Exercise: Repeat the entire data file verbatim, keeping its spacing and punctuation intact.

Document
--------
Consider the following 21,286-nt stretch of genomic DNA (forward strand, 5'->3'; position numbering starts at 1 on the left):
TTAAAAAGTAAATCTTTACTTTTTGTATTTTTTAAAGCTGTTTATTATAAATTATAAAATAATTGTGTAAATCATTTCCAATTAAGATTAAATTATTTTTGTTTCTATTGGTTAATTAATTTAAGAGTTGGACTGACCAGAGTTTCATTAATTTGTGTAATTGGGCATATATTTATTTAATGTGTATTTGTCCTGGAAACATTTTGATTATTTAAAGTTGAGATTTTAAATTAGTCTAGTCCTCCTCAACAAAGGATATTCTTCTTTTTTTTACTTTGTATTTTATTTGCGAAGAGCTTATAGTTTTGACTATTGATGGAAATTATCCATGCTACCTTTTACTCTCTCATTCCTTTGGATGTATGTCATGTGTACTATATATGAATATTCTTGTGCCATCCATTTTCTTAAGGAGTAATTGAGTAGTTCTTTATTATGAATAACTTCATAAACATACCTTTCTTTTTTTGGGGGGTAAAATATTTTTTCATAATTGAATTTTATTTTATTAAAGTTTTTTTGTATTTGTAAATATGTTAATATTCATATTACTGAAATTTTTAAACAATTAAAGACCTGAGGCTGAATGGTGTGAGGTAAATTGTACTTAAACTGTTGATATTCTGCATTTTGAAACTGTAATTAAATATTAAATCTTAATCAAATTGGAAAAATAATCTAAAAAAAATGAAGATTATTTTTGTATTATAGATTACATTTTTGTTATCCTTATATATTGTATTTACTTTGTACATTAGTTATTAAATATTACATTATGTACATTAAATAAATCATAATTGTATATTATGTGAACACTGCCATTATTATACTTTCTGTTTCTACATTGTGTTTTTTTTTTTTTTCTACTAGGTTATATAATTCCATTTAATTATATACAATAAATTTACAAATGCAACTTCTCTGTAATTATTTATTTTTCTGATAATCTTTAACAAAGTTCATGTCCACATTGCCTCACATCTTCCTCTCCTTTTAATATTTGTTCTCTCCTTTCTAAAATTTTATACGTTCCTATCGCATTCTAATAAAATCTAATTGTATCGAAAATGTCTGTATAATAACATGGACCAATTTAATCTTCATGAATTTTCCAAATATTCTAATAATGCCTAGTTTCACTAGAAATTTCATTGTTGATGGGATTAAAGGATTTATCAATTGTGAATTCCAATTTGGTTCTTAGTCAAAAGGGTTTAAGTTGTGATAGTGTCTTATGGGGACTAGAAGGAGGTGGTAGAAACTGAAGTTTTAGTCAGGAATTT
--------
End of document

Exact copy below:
Consider the following 21,286-nt stretch of genomic DNA (forward strand, 5'->3'; position numbering starts at 1 on the left):
TTAAAAAGTAAATCTTTACTTTTTGTATTTTTTAAAGCTGTTTATTATAAATTATAAAATAATTGTGTAAATCATTTCCAATTAAGATTAAATTATTTTTGTTTCTATTGGTTAATTAATTTAAGAGTTGGACTGACCAGAGTTTCATTAATTTGTGTAATTGGGCATATATTTATTTAATGTGTATTTGTCCTGGAAACATTTTGATTATTTAAAGTTGAGATTTTAAATTAGTCTAGTCCTCCTCAACAAAGGATATTCTTCTTTTTTTTACTTTGTATTTTATTTGCGAAGAGCTTATAGTTTTGACTATTGATGGAAATTATCCATGCTACCTTTTACTCTCTCATTCCTTTGGATGTATGTCATGTGTACTATATATGAATATTCTTGTGCCATCCATTTTCTTAAGGAGTAATTGAGTAGTTCTTTATTATGAATAACTTCATAAACATACCTTTCTTTTTTTGGGGGGTAAAATATTTTTTCATAATTGAATTTTATTTTATTAAAGTTTTTTTGTATTTGTAAATATGTTAATATTCATATTACTGAAATTTTTAAACAATTAAAGACCTGAGGCTGAATGGTGTGAGGTAAATTGTACTTAAACTGTTGATATTCTGCATTTTGAAACTGTAATTAAATATTAAATCTTAATCAAATTGGAAAAATAATCTAAAAAAAATGAAGATTATTTTTGTATTATAGATTACATTTTTGTTATCCTTATATATTGTATTTACTTTGTACATTAGTTATTAAATATTACATTATGTACATTAAATAAATCATAATTGTATATTATGTGAACACTGCCATTATTATACTTTCTGTTTCTACATTGTGTTTTTTTTTTTTTTCTACTAGGTTATATAATTCCATTTAATTATATACAATAAATTTACAAATGCAACTTCTCTGTAATTATTTATTTTTCTGATAATCTTTAACAAAGTTCATGTCCACATTGCCTCACATCTTCCTCTCCTTTTAATATTTGTTCTCTCCTTTCTAAAATTTTATACGTTCCTATCGCATTCTAATAAAATCTAATTGTATCGAAAATGTCTGTATAATAACATGGACCAATTTAATCTTCATGAATTTTCCAAATATTCTAATAATGCCTAGTTTCACTAGAAATTTCATTGTTGATGGGATTAAAGGATTTATCAATTGTGAATTCCAATTTGGTTCTTAGTCAAAAGGGTTTAAGTTGTGATAGTGTCTTATGGGGACTAGAAGGAGGTGGTAGAAACTGAAGTTTTAGTCAGGAATTT